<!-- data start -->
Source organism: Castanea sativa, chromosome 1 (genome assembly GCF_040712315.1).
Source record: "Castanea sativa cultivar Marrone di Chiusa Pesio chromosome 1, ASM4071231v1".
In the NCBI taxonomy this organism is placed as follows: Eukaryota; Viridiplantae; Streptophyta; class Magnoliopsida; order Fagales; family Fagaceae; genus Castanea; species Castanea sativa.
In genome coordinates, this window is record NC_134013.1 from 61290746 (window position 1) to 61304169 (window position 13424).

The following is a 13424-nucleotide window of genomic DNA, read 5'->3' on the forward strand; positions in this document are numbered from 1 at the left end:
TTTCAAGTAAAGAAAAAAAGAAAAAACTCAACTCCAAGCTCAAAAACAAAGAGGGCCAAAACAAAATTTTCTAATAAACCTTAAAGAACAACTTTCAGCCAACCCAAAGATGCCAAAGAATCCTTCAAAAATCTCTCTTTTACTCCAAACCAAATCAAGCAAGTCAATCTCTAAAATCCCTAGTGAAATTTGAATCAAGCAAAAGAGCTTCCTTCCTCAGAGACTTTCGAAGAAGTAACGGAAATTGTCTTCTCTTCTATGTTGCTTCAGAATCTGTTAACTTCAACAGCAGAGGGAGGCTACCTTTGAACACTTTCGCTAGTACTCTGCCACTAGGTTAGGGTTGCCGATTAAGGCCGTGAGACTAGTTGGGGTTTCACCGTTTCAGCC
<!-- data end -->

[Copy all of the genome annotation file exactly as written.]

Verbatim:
Source organism: Castanea sativa, chromosome 1 (genome assembly GCF_040712315.1).
Source record: "Castanea sativa cultivar Marrone di Chiusa Pesio chromosome 1, ASM4071231v1".
In the NCBI taxonomy this organism is placed as follows: Eukaryota; Viridiplantae; Streptophyta; class Magnoliopsida; order Fagales; family Fagaceae; genus Castanea; species Castanea sativa.
In genome coordinates, this window is record NC_134013.1 from 61290746 (window position 1) to 61304169 (window position 13424).

The following is a 13424-nucleotide window of genomic DNA, read 5'->3' on the forward strand; positions in this document are numbered from 1 at the left end:
TTTCAAGTAAAGAAAAAAAGAAAAAACTCAACTCCAAGCTCAAAAACAAAGAGGGCCAAAACAAAATTTTCTAATAAACCTTAAAGAACAACTTTCAGCCAACCCAAAGATGCCAAAGAATCCTTCAAAAATCTCTCTTTTACTCCAAACCAAATCAAGCAAGTCAATCTCTAAAATCCCTAGTGAAATTTGAATCAAGCAAAAGAGCTTCCTTCCTCAGAGACTTTCGAAGAAGTAACGGAAATTGTCTTCTCTTCTATGTTGCTTCAGAATCTGTTAACTTCAACAGCAGAGGGAGGCTACCTTTGAACACTTTCGCTAGTACTCTGCCACTAGGTTAGGGTTGCCGATTAAGGCCGTGAGACTAGTTGGGGTTTCACCGTTTCAGCC